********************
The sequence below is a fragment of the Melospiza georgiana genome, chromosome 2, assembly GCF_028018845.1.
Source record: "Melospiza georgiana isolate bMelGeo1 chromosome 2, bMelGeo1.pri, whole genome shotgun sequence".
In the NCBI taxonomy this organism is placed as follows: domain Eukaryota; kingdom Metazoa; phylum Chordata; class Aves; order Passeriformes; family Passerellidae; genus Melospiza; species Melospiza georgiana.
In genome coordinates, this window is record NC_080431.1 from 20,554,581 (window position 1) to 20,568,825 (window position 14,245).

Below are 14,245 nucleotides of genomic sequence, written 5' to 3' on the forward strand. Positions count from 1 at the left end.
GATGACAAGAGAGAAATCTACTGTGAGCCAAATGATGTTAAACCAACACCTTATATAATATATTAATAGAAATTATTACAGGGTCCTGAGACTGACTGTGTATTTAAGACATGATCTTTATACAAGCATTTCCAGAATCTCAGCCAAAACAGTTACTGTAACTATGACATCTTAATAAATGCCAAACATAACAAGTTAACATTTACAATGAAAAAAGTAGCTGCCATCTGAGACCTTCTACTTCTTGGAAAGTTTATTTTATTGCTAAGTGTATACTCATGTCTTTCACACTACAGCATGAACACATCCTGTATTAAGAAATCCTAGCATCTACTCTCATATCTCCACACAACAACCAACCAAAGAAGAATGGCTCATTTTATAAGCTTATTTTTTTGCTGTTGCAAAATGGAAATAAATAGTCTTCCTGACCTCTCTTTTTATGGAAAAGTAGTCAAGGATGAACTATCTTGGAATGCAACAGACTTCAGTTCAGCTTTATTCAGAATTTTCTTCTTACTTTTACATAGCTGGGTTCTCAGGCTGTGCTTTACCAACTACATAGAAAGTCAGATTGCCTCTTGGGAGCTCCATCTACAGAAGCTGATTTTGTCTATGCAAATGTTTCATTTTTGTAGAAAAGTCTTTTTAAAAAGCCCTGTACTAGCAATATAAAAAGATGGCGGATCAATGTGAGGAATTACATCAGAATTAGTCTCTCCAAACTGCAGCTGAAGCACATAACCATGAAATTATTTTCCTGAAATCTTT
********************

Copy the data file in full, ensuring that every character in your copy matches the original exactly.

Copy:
The sequence below is a fragment of the Melospiza georgiana genome, chromosome 2, assembly GCF_028018845.1.
Source record: "Melospiza georgiana isolate bMelGeo1 chromosome 2, bMelGeo1.pri, whole genome shotgun sequence".
In the NCBI taxonomy this organism is placed as follows: domain Eukaryota; kingdom Metazoa; phylum Chordata; class Aves; order Passeriformes; family Passerellidae; genus Melospiza; species Melospiza georgiana.
In genome coordinates, this window is record NC_080431.1 from 20,554,581 (window position 1) to 20,568,825 (window position 14,245).

Below are 14,245 nucleotides of genomic sequence, written 5' to 3' on the forward strand. Positions count from 1 at the left end.
GATGACAAGAGAGAAATCTACTGTGAGCCAAATGATGTTAAACCAACACCTTATATAATATATTAATAGAAATTATTACAGGGTCCTGAGACTGACTGTGTATTTAAGACATGATCTTTATACAAGCATTTCCAGAATCTCAGCCAAAACAGTTACTGTAACTATGACATCTTAATAAATGCCAAACATAACAAGTTAACATTTACAATGAAAAAAGTAGCTGCCATCTGAGACCTTCTACTTCTTGGAAAGTTTATTTTATTGCTAAGTGTATACTCATGTCTTTCACACTACAGCATGAACACATCCTGTATTAAGAAATCCTAGCATCTACTCTCATATCTCCACACAACAACCAACCAAAGAAGAATGGCTCATTTTATAAGCTTATTTTTTTGCTGTTGCAAAATGGAAATAAATAGTCTTCCTGACCTCTCTTTTTATGGAAAAGTAGTCAAGGATGAACTATCTTGGAATGCAACAGACTTCAGTTCAGCTTTATTCAGAATTTTCTTCTTACTTTTACATAGCTGGGTTCTCAGGCTGTGCTTTACCAACTACATAGAAAGTCAGATTGCCTCTTGGGAGCTCCATCTACAGAAGCTGATTTTGTCTATGCAAATGTTTCATTTTTGTAGAAAAGTCTTTTTAAAAAGCCCTGTACTAGCAATATAAAAAGATGGCGGATCAATGTGAGGAATTACATCAGAATTAGTCTCTCCAAACTGCAGCTGAAGCACATAACCATGAAATTATTTTCCTGAAATCTTT